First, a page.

A: How wonderfully open-minded and tolerant of you to consider marrying a woman who comes from such a bunch of knuckle-draggers.Here's what I've learned from this letter: You and your family are enlightened and educated. Your girlfriend is beautiful. Her family is a bunch of dumb, racist buffoons.You may be exactly on the money, but I'm wondering if your girlfriend is as appalled by her family as you are, or whether there are things about them she abhors as well as things about them she loves. Does she share your view that your contact with them will be limited to a quick holiday hello, long enough for you to becalled a Christ killer as you head for the door? I am not defending racists and anti-Semites. But I'm wondering if in between their rants, they ever say anything that qualifies them as decent people in your eyes.
You can decide to ignore their remarks, challenge them, or explain you can no longer listen to them and leave. You can let your educated,enlightened family make their own decisions about how to respond. You and your girlfriend can talk about strategies to make these visits more comfortable. Maybe she can remind her family that you are Jewish, and it would helpful if they could cut down on the insults.Again, I'm not defending bigots, but maybe you can work on sounding like less of a snob.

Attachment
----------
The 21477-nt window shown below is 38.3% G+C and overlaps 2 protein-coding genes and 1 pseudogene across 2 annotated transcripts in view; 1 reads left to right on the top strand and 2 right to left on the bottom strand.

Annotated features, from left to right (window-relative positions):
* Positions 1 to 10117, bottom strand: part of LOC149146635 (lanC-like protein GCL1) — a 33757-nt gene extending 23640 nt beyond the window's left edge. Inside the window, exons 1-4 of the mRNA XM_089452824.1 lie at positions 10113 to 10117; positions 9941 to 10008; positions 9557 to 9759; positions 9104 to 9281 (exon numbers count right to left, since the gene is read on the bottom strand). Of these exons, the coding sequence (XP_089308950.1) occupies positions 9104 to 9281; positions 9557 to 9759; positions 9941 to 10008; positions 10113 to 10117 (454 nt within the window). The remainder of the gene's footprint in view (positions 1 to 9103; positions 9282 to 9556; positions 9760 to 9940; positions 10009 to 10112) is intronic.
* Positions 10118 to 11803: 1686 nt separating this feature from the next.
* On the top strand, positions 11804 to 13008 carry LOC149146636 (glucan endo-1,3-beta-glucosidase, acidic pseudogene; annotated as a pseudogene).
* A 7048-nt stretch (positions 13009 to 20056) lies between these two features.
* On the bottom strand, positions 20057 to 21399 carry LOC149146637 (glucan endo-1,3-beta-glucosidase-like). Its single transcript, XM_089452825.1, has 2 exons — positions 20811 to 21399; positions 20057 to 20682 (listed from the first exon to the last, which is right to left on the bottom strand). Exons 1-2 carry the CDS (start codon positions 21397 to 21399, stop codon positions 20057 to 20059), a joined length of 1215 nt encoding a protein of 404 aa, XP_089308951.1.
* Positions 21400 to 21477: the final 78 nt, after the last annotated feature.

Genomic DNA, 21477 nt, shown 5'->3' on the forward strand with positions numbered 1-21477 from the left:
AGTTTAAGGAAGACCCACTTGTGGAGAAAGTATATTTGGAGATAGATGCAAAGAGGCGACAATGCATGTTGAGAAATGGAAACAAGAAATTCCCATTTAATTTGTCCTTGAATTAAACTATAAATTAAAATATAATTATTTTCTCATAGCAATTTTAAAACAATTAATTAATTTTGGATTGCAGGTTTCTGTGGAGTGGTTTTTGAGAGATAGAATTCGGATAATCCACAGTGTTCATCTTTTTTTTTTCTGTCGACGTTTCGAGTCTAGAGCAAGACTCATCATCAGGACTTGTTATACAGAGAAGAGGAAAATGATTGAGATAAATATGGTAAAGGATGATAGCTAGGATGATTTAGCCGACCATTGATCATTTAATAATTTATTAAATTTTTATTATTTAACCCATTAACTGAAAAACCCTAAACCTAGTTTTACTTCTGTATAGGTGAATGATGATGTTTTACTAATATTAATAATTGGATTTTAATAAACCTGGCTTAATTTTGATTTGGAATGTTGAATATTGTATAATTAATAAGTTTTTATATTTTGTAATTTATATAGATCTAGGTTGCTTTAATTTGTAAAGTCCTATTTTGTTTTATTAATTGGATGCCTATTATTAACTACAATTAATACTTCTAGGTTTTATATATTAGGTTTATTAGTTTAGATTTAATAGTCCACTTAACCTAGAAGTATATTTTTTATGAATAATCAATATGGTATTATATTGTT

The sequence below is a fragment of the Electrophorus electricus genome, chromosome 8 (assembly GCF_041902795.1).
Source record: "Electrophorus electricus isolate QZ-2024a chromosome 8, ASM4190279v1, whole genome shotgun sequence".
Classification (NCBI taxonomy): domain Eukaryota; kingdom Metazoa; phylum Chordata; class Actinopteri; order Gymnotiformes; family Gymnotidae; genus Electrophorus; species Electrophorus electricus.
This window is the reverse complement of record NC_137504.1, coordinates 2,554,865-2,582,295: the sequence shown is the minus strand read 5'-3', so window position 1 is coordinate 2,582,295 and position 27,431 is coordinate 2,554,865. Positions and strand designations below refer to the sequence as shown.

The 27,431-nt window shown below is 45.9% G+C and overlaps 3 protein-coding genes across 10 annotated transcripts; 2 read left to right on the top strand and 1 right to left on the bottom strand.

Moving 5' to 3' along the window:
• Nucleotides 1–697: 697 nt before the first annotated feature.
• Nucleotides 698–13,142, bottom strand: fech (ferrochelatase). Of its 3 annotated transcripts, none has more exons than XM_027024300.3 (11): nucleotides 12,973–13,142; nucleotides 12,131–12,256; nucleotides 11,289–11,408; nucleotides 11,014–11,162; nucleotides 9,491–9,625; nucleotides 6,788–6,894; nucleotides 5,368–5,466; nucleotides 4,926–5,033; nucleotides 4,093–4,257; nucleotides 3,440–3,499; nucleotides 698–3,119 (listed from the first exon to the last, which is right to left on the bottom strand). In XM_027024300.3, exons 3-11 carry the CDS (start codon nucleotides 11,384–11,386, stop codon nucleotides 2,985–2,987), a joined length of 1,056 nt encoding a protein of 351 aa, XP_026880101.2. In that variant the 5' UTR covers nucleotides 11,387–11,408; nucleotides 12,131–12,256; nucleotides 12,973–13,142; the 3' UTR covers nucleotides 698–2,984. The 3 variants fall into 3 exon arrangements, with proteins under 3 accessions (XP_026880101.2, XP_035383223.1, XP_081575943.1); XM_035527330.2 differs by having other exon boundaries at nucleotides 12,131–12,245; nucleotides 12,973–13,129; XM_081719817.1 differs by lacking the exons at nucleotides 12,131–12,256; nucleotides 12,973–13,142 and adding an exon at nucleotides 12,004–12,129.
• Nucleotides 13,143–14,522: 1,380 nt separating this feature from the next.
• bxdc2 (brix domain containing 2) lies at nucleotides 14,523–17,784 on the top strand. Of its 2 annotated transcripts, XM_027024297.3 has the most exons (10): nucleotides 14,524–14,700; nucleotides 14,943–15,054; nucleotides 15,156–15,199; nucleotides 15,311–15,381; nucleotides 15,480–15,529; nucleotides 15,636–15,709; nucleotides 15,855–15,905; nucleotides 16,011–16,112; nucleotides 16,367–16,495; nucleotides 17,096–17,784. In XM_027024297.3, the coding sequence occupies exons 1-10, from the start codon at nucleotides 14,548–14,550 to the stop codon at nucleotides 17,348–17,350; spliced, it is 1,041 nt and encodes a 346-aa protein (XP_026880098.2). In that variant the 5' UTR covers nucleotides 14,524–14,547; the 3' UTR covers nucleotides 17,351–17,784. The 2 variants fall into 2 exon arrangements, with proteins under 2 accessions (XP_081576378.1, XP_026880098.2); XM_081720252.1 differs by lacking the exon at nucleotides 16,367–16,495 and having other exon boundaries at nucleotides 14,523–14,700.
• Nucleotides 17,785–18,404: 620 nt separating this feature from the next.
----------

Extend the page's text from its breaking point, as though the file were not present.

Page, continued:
Dear Prudence: My Girlfriend's Most Annoying Habit
Q.My Boyfriend's Mother: I've been dating a wonderful guy for about a year. He's very close to his parents, visiting them at least once a month (we live a five-hour drive away) and traveling with them on vacations. He and I had discussed traveling abroad together for our first trip, and he recently told me that his parents would coincidentally like to travel to the same area and that we could go together. I like his parents and have spent quite a lot of time with them in the past year, but I can't imagine traveling with my boyfriend's parents abroad for my only remaining vacation time. We have already traveled with them twice over long weekends. The primary guilt-inducing factor is that his dad has an illness akin to Parkinson's, which will only get worse with time. His health has been getting worse steadily, and he may be confined to a wheelchair in a year. He has described his mom as having a "strong personality," meaning that she won't take "no" for an answer, and I have to agree. How do I set (and possibly help my boyfriend set) healthy boundaries with his parents? Did I mention that we're both over the age of 30?